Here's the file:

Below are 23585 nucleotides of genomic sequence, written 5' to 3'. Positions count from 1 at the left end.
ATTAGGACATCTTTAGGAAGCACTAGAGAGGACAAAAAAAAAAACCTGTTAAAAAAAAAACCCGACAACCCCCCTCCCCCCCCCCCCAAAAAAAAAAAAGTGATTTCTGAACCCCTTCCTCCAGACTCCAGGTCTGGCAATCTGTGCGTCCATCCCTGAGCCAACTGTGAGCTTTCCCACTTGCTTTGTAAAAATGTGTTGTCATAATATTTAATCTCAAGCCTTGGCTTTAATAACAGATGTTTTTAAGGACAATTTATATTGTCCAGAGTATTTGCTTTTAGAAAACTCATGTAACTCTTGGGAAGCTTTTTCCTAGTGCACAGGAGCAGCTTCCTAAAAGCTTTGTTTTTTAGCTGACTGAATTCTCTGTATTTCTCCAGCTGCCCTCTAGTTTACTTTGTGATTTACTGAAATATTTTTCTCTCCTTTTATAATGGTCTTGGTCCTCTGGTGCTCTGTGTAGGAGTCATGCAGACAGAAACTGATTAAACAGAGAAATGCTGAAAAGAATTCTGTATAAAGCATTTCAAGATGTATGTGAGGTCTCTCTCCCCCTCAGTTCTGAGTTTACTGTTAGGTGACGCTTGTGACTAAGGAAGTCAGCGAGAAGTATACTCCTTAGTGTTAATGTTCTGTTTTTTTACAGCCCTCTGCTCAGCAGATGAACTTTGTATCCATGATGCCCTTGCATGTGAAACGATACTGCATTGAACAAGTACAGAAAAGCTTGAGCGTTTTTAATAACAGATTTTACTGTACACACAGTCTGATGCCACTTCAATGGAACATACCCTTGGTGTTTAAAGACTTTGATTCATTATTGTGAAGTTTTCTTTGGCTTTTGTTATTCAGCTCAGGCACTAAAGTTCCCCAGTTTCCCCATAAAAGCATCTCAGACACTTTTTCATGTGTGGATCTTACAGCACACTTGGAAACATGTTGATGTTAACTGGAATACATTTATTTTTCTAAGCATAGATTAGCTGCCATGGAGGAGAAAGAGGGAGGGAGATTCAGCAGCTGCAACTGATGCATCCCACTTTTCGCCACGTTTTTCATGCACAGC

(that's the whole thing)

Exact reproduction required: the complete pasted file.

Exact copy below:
Below are 23585 nucleotides of genomic sequence, written 5' to 3'. Positions count from 1 at the left end.
ATTAGGACATCTTTAGGAAGCACTAGAGAGGACAAAAAAAAAAACCTGTTAAAAAAAAAACCCGACAACCCCCCTCCCCCCCCCCCCAAAAAAAAAAAAGTGATTTCTGAACCCCTTCCTCCAGACTCCAGGTCTGGCAATCTGTGCGTCCATCCCTGAGCCAACTGTGAGCTTTCCCACTTGCTTTGTAAAAATGTGTTGTCATAATATTTAATCTCAAGCCTTGGCTTTAATAACAGATGTTTTTAAGGACAATTTATATTGTCCAGAGTATTTGCTTTTAGAAAACTCATGTAACTCTTGGGAAGCTTTTTCCTAGTGCACAGGAGCAGCTTCCTAAAAGCTTTGTTTTTTAGCTGACTGAATTCTCTGTATTTCTCCAGCTGCCCTCTAGTTTACTTTGTGATTTACTGAAATATTTTTCTCTCCTTTTATAATGGTCTTGGTCCTCTGGTGCTCTGTGTAGGAGTCATGCAGACAGAAACTGATTAAACAGAGAAATGCTGAAAAGAATTCTGTATAAAGCATTTCAAGATGTATGTGAGGTCTCTCTCCCCCTCAGTTCTGAGTTTACTGTTAGGTGACGCTTGTGACTAAGGAAGTCAGCGAGAAGTATACTCCTTAGTGTTAATGTTCTGTTTTTTTACAGCCCTCTGCTCAGCAGATGAACTTTGTATCCATGATGCCCTTGCATGTGAAACGATACTGCATTGAACAAGTACAGAAAAGCTTGAGCGTTTTTAATAACAGATTTTACTGTACACACAGTCTGATGCCACTTCAATGGAACATACCCTTGGTGTTTAAAGACTTTGATTCATTATTGTGAAGTTTTCTTTGGCTTTTGTTATTCAGCTCAGGCACTAAAGTTCCCCAGTTTCCCCATAAAAGCATCTCAGACACTTTTTCATGTGTGGATCTTACAGCACACTTGGAAACATGTTGATGTTAACTGGAATACATTTATTTTTCTAAGCATAGATTAGCTGCCATGGAGGAGAAAGAGGGAGGGAGATTCAGCAGCTGCAACTGATGCATCCCACTTTTCGCCACGTTTTTCATGCACAGC